Skip to Main Content

We have a new app!

Take the Access library with you wherever you go—easy access to books, videos, images, podcasts, personalized features, and more.

Download the Access App here: iOS and Android


Therapeutic Approach

Tinea capitis is a dermatophyte fungal infection that targets the hair follicle and shaft. It is commonly found in children but may also occur in adults. Tinea capitis presents with alopecia, scaly patches, pruritus, and lymphadenopathy. Severe cases may present with a kerion, a painful and inflamed abscess that can lead to scarring and permanent alopecia.a1

Zoophilic organism infections present with more inflammation than anthropophilic organisms.2 In ectothrix infections, fungi surround the outside of the hair shaft; in endothrix infections, species invade the hair follicle. This may cause hair breakage at the opening of the follicle, causing a “black-dot” appearance. Favus infections have a yellow appearance that may be nodular, crusted, or scutular.1-4

Clinical presentation and geographic location may guide empiric treatment, though ultimately cultures are needed to ascertain the exact species. Immigrant populations may carry species uncommon to the United States; for example, T. violaceum and T. soudanense have recently been identified among African patients.5 Recent literature suggests that terbinafine may be considered first-line treatment in the United States given the predominance of T. tonsurans, for which terbinafine may be most effective.4-11 In contrast, griseofulvin is more efficacious for zoophilic species. Fluconazole can be used for children under 2 years of age, griseofulvin for children age 2 years and older, and terbinafine for children ≥4 years of age or ≥20 kg.8-10 See Table 86-1.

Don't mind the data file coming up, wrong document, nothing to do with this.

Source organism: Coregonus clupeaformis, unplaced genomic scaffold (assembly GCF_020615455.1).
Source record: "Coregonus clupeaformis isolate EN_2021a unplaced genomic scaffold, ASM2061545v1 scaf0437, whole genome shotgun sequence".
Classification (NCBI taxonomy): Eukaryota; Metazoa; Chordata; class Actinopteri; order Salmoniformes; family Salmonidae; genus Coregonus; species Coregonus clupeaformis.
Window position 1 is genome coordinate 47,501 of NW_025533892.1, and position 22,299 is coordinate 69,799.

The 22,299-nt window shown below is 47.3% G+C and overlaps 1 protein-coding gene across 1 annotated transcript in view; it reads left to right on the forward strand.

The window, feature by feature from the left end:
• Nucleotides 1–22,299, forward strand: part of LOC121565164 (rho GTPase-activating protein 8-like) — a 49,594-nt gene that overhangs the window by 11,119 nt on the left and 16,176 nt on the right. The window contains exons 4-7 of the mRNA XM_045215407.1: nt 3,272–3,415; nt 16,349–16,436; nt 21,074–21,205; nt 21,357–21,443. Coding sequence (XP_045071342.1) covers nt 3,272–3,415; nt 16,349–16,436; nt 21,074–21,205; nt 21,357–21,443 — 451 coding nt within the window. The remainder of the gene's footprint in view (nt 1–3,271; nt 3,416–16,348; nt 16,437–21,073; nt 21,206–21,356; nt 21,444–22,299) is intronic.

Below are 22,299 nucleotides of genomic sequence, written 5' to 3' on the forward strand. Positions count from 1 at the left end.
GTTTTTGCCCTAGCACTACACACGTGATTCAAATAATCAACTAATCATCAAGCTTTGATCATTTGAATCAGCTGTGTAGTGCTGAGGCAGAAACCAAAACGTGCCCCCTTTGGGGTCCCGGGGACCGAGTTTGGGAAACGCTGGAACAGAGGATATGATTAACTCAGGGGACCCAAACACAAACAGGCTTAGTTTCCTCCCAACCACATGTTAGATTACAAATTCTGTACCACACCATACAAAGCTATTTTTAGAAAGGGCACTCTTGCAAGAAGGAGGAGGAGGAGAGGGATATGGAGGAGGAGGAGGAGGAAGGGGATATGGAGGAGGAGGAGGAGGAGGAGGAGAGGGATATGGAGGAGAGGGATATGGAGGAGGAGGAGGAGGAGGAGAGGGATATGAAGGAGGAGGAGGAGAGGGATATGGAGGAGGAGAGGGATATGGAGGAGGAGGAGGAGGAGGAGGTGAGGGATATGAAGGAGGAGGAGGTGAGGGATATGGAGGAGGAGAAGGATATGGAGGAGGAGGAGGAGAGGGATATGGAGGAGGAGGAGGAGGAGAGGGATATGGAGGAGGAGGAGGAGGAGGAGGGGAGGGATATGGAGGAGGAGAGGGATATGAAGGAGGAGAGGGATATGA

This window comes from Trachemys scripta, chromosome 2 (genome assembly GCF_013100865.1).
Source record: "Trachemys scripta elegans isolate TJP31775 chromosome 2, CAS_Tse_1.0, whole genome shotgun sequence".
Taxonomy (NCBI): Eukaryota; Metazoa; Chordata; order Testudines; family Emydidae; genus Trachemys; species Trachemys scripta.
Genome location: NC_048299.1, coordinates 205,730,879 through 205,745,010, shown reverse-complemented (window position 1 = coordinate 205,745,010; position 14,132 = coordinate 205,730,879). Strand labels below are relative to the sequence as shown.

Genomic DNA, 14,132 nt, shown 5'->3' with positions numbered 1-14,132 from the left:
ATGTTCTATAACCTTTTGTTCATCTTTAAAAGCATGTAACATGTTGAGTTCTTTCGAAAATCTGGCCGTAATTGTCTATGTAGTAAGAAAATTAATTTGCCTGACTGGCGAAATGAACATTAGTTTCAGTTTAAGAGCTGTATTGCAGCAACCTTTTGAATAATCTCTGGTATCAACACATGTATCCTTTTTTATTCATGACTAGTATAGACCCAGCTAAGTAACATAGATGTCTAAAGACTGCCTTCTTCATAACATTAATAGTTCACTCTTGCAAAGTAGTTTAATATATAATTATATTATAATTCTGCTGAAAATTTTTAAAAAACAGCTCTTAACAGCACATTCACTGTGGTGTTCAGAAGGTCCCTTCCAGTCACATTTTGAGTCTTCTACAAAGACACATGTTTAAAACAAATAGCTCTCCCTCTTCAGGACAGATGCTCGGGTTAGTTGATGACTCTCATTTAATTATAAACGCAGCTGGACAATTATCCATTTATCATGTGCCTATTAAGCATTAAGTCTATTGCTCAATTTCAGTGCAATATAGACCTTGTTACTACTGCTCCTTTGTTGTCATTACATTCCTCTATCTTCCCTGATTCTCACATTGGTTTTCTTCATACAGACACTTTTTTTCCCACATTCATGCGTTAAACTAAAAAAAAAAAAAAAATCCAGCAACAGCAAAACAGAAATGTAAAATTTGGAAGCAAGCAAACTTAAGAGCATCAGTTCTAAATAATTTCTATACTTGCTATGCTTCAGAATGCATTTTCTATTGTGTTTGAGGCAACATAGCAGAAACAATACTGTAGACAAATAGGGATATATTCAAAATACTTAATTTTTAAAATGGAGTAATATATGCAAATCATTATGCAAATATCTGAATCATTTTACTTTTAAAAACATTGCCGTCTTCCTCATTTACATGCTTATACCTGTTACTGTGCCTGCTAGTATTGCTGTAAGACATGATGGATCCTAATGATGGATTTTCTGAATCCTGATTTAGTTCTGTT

Table 86-1Tinea Capitis Treatment Table

Pop-up div Successfully Displayed

This div only appears when the trigger link is hovered over. Otherwise it is hidden from view.